The main problem with booster shots, imo, is that from a global perspective, the limited supply of vaccines that get made from now on will do more good for the unvaccinated than the already vaccinated. If people in the west say “Nah, we’re good,” then we need to be shipping them to countries that actually want them as quickly as possible.

  5. mnb0 says

    “At this point, I am grateful for any signs of improvement.”
    Confirming that you are as capable of self-deception as every human being.
    The model only uses American data and hence only applies to the USA and assumes the country is perfectly isolated.

    Worldwide somewhat less than 45% has been vaccinated at least once.
    Lots of opportunities for the virus to mutate. Wait long enough and the entire shenanigan starts over again.
    Unless the USA, the EU and China finally become sensible and do what they promised already a long time ago. But thus far it has been America/Europe first.
    But hey, enjoy your gratefulness now you still can. I don’t, I’ll stay safe. See, in Suriname about 0,15 percent of the population has died from Covid. That would be 450 000 covid deaths in the USA. Racists should be grateful too.

    @4 Brucegee: spot on. It’s even in the interest of the rich countries.

    Nigeria: 214 million people, 2,1% vaccinated.

  6. John Morales says


    Confirming that you are as capable of self-deception as every human being.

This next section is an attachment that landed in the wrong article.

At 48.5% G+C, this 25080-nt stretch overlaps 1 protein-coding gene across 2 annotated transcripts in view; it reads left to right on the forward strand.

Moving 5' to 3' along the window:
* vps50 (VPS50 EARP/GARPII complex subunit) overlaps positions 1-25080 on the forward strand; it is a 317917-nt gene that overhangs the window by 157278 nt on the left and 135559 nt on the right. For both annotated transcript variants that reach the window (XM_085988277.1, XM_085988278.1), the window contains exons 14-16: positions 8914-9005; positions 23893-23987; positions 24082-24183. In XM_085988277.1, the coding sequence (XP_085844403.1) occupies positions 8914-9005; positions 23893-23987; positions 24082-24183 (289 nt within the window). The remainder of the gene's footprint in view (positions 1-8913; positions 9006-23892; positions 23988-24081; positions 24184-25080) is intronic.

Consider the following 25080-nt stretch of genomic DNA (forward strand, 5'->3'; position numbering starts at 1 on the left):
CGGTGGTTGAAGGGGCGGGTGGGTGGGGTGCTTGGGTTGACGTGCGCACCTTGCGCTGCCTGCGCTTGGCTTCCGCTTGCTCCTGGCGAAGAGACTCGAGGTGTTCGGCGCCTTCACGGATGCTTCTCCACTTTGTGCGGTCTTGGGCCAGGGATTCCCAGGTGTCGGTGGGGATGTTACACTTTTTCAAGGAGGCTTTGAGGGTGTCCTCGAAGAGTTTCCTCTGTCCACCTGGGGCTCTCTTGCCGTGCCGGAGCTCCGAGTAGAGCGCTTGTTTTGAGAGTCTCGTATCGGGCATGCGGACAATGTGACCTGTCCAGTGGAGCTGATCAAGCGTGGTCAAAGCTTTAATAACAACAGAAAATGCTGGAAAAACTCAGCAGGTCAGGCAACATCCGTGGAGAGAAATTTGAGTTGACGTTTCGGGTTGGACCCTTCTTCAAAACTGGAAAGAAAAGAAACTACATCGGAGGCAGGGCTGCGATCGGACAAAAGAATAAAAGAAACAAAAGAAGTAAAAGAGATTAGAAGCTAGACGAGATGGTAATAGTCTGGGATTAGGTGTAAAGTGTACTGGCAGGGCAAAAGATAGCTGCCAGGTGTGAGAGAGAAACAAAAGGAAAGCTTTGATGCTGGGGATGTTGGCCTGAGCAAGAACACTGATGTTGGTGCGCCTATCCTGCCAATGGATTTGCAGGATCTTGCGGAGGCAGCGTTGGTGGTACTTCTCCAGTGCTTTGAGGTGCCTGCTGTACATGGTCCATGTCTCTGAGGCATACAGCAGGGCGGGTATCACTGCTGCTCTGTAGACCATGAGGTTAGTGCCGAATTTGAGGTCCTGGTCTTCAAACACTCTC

Nah, it doesn’t “confirm” any such thing. It just means you personally either don’t believe it’s a sign of improvement or don’t think one should be grateful for such.

    (Also, that you imagine each and every human is as capable at any given thing as any other human is kinda cute; in reality, people differ)

  7. says


    Also, that you imagine each and every human is as capable at any given thing as any other human is kinda cute; in reality, people differ

    Oh, come on, John! That’s a bit absurd and you damn well know it! Well, to be blunt, you’re beating up on a strawman by taking “every” quite literally. Sure, you can probably find a handful of people who aren’t capable of whatever the claim is. That’s not falsifying the claim because it should be well understood that “every” should not be taken literally and should be charitably interpreted more like “the vast majority.” If I were to say “You are as capable of breathing air as every human being,” you could absolutely point to COVID-19 patients on ventilators and “falsify” my claim. But, if we’re being honest, almost every human is capable of breathing air, are they not?

  8. John Morales says

    [OT + meta]
    Leo, addressing my parenthetical aside:

    That’s not falsifying the claim because it should be well understood that “every” should not be taken literally and should be charitably interpreted more like “the vast majority.”

    Heh. So why are you taking me literally? 😉

    But, if we’re being honest, almost every human is capable of breathing air, are they not?

    To a greater or lesser degree, sure. But, you know, emphysema and that.

    That is, everyone is capable at breathing air, but some are less capable than others; even in your example, the claim “you are as capable of self-deception respiration as every human being” would be misleading, when addressed to someone without compromised lung function, since they would be more capable than some others.

    And, you know, Mano is not a goddist. So right then and there he’s not as capable of self-deception as those people are.

    More to the point, in my estimation, mnb0 is generally a drive-by accusative contrarian niggler, and I’m more than happy to contend with them. I do wish they would attempt to engage, it would be fun.